FB is disappointed that his handful of followers think he is so predictable, for the Bloomsbury set did contain a cricketer of real potential as these charming photographs confirm..

Virginia Woolf standing up to her brother

Virginia Woolf's forward defensive
These photographs confirm to FB his longstanding belief that the problem for Virginia Woolf was that she did not know whether she was a batter or a wicket keeper.  'Who's Afraid of Virginia Woolf?, the old cliche runs, which suggests that she might have been a leg spinner too.  No wonder she was a tortured soul.

Even worse was that at that time there was no structure of women's cricket for her to develop in - and she had to give herself to lesser pursuits such as novel writing.  Men could play cricket all day everyday, but not men.  Her feminism was confirmed and she was associated with the Suffragettist 'Nets for Women' campaign.

This identity crisis tortured her everyday life and found rich expression in her literary work - her novel Mrs Dalloway in particular contains many references to cricket, its place in English society and how its enduring values survived the trauma of the First World War.

'Cricket is no mere game,' she writes in Mrs Dalloway.  'Cricket is important.'

VW is clearly a man after FB's heart.

And so it seems appropriate that Wisden is now published by the Bloomsbury Publishing Group, even if it has yet properly to honour Virginia Woolf between its yellow covers.

Virginia Woolf - a man after FB's own heart

Sunday, 13 March 2016


Mommsen telling it like it is........
Scotland's skipper Preston Mommsen seems to have had a good WT20 competition as the disappointment of narrow losses to Afghanistan and Zimbabwe were assuaged by a maiden victory in a World Championship (even if they had to wear shocking pink to do so).

But it is his comments on the challenges facing associate members of the ICC which have rung out loud and clear and attracted wide interest.

Will they have any impact?  FB hopes so, but he is not confident that the sport's governing body will respond.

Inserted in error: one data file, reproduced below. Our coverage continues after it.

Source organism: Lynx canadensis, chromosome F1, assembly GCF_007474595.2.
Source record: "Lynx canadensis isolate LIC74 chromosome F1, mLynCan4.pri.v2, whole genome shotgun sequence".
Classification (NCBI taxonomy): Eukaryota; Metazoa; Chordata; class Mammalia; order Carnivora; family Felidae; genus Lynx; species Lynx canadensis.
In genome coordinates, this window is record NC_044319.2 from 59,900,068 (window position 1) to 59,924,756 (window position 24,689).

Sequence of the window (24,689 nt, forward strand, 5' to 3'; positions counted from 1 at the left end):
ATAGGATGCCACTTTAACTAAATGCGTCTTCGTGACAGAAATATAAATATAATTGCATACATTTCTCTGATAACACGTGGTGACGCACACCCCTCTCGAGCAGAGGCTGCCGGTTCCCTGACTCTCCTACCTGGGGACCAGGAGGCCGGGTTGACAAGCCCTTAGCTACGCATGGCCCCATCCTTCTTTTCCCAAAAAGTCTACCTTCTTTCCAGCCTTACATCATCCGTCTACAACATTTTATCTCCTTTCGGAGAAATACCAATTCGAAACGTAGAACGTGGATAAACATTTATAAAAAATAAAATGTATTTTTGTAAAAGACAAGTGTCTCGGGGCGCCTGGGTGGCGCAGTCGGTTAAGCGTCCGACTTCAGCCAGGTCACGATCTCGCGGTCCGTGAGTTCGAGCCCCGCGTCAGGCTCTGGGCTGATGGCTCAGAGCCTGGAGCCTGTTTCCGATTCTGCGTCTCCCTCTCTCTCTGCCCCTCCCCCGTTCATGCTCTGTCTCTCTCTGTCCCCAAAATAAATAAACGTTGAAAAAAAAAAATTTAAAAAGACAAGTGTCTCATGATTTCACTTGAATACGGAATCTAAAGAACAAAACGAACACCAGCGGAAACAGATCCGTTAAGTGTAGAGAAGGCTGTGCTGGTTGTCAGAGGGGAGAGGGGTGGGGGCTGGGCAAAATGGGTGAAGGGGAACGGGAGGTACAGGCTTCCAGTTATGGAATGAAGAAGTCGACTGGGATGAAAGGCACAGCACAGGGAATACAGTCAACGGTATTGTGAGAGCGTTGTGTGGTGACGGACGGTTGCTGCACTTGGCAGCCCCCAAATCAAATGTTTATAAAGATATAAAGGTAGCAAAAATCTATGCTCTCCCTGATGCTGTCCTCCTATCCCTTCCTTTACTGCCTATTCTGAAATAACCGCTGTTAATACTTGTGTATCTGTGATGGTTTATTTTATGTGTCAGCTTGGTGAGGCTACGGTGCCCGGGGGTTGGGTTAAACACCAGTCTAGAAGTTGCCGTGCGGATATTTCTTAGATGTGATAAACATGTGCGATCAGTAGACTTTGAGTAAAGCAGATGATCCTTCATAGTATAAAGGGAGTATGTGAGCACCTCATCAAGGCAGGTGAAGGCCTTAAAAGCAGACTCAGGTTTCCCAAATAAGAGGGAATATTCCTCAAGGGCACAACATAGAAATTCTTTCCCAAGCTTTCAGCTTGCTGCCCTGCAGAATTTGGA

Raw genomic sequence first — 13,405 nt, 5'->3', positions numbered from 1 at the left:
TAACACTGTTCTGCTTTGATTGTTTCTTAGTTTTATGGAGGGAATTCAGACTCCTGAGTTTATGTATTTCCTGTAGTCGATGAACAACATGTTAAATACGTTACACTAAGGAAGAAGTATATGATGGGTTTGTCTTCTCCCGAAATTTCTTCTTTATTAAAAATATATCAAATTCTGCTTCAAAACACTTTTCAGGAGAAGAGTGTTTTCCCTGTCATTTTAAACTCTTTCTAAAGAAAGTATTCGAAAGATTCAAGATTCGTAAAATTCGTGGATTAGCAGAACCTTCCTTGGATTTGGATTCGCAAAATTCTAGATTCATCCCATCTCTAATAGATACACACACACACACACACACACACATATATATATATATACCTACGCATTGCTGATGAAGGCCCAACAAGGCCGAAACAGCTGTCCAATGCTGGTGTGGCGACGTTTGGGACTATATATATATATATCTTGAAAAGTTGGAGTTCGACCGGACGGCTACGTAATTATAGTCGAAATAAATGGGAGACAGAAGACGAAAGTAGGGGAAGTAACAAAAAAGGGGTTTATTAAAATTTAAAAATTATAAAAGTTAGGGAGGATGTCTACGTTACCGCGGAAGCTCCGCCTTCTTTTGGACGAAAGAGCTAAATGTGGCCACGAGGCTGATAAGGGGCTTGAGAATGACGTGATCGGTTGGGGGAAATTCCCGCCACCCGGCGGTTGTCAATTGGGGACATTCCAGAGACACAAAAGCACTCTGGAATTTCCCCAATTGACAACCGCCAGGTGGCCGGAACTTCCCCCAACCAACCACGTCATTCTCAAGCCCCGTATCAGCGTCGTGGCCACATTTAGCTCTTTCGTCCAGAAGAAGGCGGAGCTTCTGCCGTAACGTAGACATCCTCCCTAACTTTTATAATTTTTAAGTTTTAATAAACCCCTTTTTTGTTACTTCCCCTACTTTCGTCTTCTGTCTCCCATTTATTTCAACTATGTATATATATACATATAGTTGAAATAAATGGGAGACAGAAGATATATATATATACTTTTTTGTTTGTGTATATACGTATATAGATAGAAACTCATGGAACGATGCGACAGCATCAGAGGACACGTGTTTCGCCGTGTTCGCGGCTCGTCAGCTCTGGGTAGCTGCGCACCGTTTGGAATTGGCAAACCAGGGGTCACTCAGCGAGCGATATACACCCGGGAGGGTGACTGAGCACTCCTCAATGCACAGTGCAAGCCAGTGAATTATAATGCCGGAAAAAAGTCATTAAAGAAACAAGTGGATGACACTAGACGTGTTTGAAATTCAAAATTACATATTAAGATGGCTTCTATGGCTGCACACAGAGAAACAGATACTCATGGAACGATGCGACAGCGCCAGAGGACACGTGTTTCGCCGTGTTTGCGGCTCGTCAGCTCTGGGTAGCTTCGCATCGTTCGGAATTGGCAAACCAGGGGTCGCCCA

In the early days of this blog FB had access to the private meetings of the ICC as they decided the format of the 2015 World Cup.  He faithfully reported these proceedings in these postings.

There were suggestions at the time that these were satirical presentations.  Subsequent developments merely confirmed their accuracy.

FB's worldwide communications system has been re-tuned and once again he brings his handful of readers a transcript from the most recent meeting of the ICC as they consider Mommsen's remarks.

.................Mumsnet?  Who is this Mumsnet?

He is captain of Scotland.


Scotland - you know, where the golf courses are.

Oh yes - so Mumsnet is captain of Scotland's golf team.

No - their cricket team.

Is there one?

Yes, apparently they've been playing in the WT20.

But it hasn't started yet.

That's his point - he says the associates have qualified only to play each other in yet another qualification event before the top teams come in.

What's wrong with that - everyone has to qualify to play India in the final.

He says we have to rethink the format.



I know, it implies we thought about it in the first place.

He says we're not supporting the associates.  He says that the associates should have more matches against full ICC members.  

But they might beat them and then where would we be?  Anyway, what's all this got to do with us?

He says that we should be trying to grow the global game.

We are - there are more matches between India England and Australia than ever................

Sunday, 21 February 2016